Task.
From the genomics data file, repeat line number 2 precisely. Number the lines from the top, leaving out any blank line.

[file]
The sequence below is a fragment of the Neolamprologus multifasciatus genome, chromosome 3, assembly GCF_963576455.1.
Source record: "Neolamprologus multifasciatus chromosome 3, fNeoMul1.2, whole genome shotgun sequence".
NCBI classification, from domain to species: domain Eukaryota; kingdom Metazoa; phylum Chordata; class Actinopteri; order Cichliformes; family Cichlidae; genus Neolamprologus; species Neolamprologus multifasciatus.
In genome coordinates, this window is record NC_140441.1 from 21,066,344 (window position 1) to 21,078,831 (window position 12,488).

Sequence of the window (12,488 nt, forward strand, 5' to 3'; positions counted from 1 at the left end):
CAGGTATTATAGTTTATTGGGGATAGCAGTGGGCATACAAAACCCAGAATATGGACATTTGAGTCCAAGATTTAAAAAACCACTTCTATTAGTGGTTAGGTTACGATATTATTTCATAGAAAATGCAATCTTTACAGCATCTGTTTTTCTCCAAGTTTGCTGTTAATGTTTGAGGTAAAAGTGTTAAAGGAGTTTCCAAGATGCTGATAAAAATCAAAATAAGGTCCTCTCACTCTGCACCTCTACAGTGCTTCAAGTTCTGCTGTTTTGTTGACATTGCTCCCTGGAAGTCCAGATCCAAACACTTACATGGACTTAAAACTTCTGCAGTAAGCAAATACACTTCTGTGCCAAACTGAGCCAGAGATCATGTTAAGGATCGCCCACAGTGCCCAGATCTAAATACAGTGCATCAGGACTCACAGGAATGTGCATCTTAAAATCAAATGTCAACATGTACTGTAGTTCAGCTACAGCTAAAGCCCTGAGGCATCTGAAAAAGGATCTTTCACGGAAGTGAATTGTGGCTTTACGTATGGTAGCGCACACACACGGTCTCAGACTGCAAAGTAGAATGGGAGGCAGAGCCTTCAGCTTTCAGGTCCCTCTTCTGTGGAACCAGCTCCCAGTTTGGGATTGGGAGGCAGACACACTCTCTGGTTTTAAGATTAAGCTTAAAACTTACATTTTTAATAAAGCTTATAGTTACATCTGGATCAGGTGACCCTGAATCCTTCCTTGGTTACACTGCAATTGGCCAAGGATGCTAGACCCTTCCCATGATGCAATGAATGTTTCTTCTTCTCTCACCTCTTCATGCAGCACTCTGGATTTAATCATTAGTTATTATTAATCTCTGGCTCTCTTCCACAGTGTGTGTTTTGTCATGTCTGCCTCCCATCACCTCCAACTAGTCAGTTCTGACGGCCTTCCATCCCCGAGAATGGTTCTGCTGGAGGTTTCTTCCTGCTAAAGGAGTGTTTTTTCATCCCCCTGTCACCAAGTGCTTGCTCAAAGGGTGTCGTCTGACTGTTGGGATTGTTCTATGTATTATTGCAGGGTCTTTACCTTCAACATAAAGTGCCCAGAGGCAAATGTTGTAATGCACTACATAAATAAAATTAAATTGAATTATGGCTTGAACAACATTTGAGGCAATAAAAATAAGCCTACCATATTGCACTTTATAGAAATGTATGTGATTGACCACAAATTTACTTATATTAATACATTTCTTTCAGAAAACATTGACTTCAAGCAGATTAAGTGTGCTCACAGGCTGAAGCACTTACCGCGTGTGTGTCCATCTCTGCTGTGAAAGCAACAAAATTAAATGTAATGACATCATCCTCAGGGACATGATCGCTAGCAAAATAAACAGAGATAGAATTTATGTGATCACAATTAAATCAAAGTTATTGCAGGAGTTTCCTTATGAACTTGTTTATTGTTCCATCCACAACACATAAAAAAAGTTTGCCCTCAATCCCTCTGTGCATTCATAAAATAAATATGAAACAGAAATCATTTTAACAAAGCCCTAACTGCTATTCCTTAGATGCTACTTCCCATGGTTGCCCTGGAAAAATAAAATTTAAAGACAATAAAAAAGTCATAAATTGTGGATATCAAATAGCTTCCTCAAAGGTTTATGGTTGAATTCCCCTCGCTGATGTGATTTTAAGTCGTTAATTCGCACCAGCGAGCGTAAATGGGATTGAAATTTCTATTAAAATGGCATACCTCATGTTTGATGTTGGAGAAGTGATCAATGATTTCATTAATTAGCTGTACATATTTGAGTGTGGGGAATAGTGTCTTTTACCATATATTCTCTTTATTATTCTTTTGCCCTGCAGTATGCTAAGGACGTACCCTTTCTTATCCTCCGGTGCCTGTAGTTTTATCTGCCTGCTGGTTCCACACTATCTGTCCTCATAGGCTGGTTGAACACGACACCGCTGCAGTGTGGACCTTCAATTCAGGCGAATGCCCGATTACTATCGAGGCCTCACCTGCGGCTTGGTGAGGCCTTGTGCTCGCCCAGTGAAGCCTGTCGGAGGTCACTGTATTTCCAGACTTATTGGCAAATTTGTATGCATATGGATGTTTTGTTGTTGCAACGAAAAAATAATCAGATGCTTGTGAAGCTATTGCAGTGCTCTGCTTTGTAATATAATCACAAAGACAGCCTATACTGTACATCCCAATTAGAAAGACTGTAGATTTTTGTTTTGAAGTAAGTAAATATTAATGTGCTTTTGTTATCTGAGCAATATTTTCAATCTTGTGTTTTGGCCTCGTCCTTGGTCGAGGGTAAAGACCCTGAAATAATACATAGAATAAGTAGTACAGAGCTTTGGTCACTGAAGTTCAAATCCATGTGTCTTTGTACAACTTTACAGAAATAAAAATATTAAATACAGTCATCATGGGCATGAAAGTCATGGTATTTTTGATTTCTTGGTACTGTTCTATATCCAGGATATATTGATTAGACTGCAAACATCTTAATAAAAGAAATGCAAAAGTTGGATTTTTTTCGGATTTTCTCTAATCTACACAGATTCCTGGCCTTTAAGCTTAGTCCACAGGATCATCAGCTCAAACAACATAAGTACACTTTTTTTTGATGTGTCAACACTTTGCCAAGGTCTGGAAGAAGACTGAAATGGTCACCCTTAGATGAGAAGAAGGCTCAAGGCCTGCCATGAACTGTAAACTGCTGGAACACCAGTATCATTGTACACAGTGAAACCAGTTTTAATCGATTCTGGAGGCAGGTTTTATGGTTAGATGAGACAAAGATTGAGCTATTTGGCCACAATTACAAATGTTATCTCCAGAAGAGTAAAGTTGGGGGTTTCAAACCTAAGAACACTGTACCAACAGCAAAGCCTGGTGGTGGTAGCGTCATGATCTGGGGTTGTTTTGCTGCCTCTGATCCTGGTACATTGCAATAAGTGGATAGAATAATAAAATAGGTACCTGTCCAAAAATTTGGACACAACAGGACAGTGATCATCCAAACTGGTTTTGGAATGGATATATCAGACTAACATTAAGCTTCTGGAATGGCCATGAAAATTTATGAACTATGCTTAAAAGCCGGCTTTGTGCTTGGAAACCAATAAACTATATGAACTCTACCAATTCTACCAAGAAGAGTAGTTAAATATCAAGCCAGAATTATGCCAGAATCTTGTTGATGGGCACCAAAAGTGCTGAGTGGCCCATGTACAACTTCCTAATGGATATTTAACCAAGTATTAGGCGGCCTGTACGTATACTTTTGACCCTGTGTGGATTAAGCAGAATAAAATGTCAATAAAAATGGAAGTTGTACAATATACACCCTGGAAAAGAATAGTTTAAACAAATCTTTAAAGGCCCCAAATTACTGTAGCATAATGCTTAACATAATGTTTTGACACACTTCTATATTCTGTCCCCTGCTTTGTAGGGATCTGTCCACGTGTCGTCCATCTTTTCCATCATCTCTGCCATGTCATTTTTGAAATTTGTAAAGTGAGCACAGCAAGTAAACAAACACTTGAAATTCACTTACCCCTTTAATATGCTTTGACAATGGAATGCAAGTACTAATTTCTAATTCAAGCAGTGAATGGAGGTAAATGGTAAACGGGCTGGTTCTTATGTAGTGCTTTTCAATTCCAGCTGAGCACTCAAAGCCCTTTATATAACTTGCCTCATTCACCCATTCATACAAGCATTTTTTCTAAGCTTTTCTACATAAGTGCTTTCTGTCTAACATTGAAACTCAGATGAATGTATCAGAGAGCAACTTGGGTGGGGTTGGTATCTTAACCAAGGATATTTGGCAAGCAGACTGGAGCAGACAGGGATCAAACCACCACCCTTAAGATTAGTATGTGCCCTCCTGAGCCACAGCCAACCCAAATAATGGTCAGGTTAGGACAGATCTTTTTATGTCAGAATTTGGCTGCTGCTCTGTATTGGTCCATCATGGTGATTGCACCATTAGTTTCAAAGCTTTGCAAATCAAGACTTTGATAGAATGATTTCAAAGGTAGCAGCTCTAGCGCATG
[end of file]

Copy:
Source record: "Neolamprologus multifasciatus chromosome 3, fNeoMul1.2, whole genome shotgun sequence".